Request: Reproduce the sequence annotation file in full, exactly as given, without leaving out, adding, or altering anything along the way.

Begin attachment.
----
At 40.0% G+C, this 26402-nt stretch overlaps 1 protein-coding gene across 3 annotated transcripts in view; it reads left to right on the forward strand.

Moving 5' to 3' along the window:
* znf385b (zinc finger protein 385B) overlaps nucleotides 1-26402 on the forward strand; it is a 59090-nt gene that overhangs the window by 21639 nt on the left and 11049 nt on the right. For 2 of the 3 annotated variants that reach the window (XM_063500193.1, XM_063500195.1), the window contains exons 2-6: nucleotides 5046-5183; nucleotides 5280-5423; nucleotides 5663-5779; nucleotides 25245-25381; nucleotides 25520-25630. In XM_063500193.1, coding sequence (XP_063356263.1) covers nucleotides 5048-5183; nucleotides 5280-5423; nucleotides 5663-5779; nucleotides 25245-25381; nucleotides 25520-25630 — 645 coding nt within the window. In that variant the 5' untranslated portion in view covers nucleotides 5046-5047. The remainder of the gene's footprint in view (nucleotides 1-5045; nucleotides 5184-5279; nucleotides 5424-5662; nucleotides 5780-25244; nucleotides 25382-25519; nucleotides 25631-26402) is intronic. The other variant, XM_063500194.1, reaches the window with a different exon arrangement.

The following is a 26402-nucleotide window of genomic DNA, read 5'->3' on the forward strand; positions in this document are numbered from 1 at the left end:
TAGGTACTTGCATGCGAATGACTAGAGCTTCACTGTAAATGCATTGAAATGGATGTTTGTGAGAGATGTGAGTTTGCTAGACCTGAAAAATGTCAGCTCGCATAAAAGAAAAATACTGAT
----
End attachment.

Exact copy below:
At 40.0% G+C, this 26402-nt stretch overlaps 1 protein-coding gene across 3 annotated transcripts in view; it reads left to right on the forward strand.

Moving 5' to 3' along the window:
* znf385b (zinc finger protein 385B) overlaps nucleotides 1-26402 on the forward strand; it is a 59090-nt gene that overhangs the window by 21639 nt on the left and 11049 nt on the right. For 2 of the 3 annotated variants that reach the window (XM_063500193.1, XM_063500195.1), the window contains exons 2-6: nucleotides 5046-5183; nucleotides 5280-5423; nucleotides 5663-5779; nucleotides 25245-25381; nucleotides 25520-25630. In XM_063500193.1, coding sequence (XP_063356263.1) covers nucleotides 5048-5183; nucleotides 5280-5423; nucleotides 5663-5779; nucleotides 25245-25381; nucleotides 25520-25630 — 645 coding nt within the window. In that variant the 5' untranslated portion in view covers nucleotides 5046-5047. The remainder of the gene's footprint in view (nucleotides 1-5045; nucleotides 5184-5279; nucleotides 5424-5662; nucleotides 5780-25244; nucleotides 25382-25519; nucleotides 25631-26402) is intronic. The other variant, XM_063500194.1, reaches the window with a different exon arrangement.

The following is a 26402-nucleotide window of genomic DNA, read 5'->3' on the forward strand; positions in this document are numbered from 1 at the left end:
TAGGTACTTGCATGCGAATGACTAGAGCTTCACTGTAAATGCATTGAAATGGATGTTTGTGAGAGATGTGAGTTTGCTAGACCTGAAAAATGTCAGCTCGCATAAAAGAAAAATACTGAT